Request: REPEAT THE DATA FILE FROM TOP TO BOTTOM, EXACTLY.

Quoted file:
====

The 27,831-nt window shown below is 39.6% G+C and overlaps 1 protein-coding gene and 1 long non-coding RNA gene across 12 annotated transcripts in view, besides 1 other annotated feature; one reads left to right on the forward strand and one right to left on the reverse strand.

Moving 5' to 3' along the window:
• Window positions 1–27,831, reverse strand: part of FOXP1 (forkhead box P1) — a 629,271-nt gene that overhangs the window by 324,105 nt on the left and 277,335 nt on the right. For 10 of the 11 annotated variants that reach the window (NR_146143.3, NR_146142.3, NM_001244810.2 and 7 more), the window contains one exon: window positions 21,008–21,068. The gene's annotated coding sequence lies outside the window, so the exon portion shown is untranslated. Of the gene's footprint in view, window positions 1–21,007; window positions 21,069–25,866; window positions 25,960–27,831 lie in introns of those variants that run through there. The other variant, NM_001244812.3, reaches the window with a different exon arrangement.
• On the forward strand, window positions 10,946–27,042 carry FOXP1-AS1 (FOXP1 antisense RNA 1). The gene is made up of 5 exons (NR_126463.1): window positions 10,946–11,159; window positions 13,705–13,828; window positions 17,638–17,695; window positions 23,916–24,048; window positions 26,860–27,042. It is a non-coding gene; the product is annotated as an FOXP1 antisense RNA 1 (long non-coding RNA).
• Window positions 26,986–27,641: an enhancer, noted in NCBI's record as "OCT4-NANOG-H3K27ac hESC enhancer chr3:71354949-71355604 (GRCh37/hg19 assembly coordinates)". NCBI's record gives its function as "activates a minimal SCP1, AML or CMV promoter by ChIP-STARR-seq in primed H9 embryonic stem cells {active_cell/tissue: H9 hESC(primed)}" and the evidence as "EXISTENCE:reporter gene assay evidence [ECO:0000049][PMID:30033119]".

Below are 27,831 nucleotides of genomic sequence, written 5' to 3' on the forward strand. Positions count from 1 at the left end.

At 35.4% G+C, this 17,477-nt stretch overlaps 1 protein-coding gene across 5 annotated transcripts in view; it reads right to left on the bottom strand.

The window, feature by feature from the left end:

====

The 27,831-nt window shown below is 39.6% G+C and overlaps 1 protein-coding gene and 1 long non-coding RNA gene across 12 annotated transcripts in view, besides 1 other annotated feature; one reads left to right on the forward strand and one right to left on the reverse strand.

Moving 5' to 3' along the window:
• Window positions 1–27,831, reverse strand: part of FOXP1 (forkhead box P1) — a 629,271-nt gene that overhangs the window by 324,105 nt on the left and 277,335 nt on the right. For 10 of the 11 annotated variants that reach the window (NR_146143.3, NR_146142.3, NM_001244810.2 and 7 more), the window contains one exon: window positions 21,008–21,068. The gene's annotated coding sequence lies outside the window, so the exon portion shown is untranslated. Of the gene's footprint in view, window positions 1–21,007; window positions 21,069–25,866; window positions 25,960–27,831 lie in introns of those variants that run through there. The other variant, NM_001244812.3, reaches the window with a different exon arrangement.
• On the forward strand, window positions 10,946–27,042 carry FOXP1-AS1 (FOXP1 antisense RNA 1). The gene is made up of 5 exons (NR_126463.1): window positions 10,946–11,159; window positions 13,705–13,828; window positions 17,638–17,695; window positions 23,916–24,048; window positions 26,860–27,042. It is a non-coding gene; the product is annotated as an FOXP1 antisense RNA 1 (long non-coding RNA).
• Window positions 26,986–27,641: an enhancer, noted in NCBI's record as "OCT4-NANOG-H3K27ac hESC enhancer chr3:71354949-71355604 (GRCh37/hg19 assembly coordinates)". NCBI's record gives its function as "activates a minimal SCP1, AML or CMV promoter by ChIP-STARR-seq in primed H9 embryonic stem cells {active_cell/tissue: H9 hESC(primed)}" and the evidence as "EXISTENCE:reporter gene assay evidence [ECO:0000049][PMID:30033119]".

Below are 27,831 nucleotides of genomic sequence, written 5' to 3' on the forward strand. Positions count from 1 at the left end.

At 35.4% G+C, this 17,477-nt stretch overlaps 1 protein-coding gene across 5 annotated transcripts in view; it reads right to left on the bottom strand.

The window, feature by feature from the left end: